It's important to note that the precise scope and intent of the ban is unknown at present. Scientific and medical personnel as of now have not been affected, only policy analysts preparing budgetary proposals and supporting data that is being sent to Congress. So it is unclear the degree to which the language mandates represent a change in agency priorities vs. a change in how it presents itself to Congress. However banning the scientifically precise term "fetus" will certainly complicate budgeting for things like Zika research and monitoring.

According to the Post's article, "Instead of 'science-based' or 'evidence-based,' the suggested phrase is 'CDC bases its recommendations on science in consideration with community standards and wishes."

The New York Times confirmed the story with several officials, although "a few suggested that the proposal was not so much a ban on words but recommendations to avoid some language to ease the path toward budget approval by Republicans."

Re:They must go nuts

By meglon • Score: 4, Insightful • Thread
That's the difference between me and you, dickwad... i don't presume to tell a woman how to feel about anything, nor to i have the mental handicap of thinking i know what's best for them. Stupid fucks like you, on the other hand, if you're truly serious about reducing abortions.. then you would promote policies that do just that like better sex ed for teens, and easy access to contraceptives, not ones that do the opposite like the bullshit abstinence only.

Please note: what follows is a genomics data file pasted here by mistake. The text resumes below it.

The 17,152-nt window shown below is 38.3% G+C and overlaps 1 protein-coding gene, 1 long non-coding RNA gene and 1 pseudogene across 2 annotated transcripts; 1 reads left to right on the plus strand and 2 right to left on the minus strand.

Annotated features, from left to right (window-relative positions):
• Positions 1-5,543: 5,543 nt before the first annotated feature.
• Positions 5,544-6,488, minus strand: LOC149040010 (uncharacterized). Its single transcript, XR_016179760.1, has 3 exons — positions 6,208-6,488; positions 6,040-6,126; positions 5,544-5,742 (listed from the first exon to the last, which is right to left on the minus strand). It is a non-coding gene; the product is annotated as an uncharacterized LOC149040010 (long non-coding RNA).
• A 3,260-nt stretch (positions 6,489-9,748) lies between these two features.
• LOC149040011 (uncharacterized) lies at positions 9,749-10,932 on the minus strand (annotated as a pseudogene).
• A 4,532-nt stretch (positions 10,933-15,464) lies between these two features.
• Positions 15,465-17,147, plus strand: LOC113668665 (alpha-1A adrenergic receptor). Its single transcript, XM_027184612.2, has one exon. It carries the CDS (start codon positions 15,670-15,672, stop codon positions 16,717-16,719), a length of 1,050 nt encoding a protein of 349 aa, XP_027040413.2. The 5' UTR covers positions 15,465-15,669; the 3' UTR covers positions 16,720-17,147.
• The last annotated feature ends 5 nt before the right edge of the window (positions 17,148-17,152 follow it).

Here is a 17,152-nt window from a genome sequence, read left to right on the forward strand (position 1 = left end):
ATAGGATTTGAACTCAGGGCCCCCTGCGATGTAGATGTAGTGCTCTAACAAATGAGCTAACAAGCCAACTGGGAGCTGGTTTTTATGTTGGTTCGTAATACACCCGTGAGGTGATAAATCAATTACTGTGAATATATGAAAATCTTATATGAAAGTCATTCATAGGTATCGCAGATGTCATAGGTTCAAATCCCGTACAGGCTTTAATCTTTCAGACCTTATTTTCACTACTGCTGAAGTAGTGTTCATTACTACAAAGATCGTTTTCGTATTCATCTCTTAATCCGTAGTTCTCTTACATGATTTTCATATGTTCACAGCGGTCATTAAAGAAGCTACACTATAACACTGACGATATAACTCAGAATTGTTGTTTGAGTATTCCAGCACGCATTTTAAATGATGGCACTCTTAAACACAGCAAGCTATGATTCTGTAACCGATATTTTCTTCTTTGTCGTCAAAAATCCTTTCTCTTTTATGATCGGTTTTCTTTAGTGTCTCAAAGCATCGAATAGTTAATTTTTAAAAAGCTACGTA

Re: They must go nuts

By unrtst • Score: 5, Interesting • Thread

I love this little thread! It seems to embody the discourse for many of this years issues.
* Someone takes a side on something
* Other people adamantly disagree
* Others join first side, still no reasons presented
* Second side states some nearly-fact, and references it as why they are correct
* First side barely rephrases the same fact, and uses it to claim they are correct
* A back and forth ensues, each saying, "no, it's because $same_fact"
* Side note: one of the parties doesn't actually believe the fact, so they can't even fall back to agreeing on that

Regarding that last point, it means the two sides here probably won't agree that Monsanto is awful and needs broken in a variety of ways, even though "big evil gmo company" is the shared fact.... though someone from both sides WILL agree to that, and it just leaves everyone frustrated, wondering how nearly everyone involved can be saying essentially the same thing and arriving an completely opposing opinions.

FWIW, I blame language, or the poor or inaccurate use of it.

Re: They must go nuts

By Anonymous Coward • Score: 5, Interesting • Thread

> Jim Crow was a Democrat

You're semantically-correct, but effectively wrong. Today's "Republican" and "Democratic" parties BOTH differ in important, fundamental ways from the parties bearing their names 50+ years ago. We've had at LEAST 2 or 3 MAJOR partisan re-alignments over the past 150 years where the names remained the same, but the members (and their personalities) got shuffled and switched around.

Abraham Lincoln was most assuredly NOT a "limited-government states-rights evangelical conservative", any more than Thomas Jefferson was a welfare-state environmentalist who advocated the poor, powerless, black, or otherwise-disenfranchised.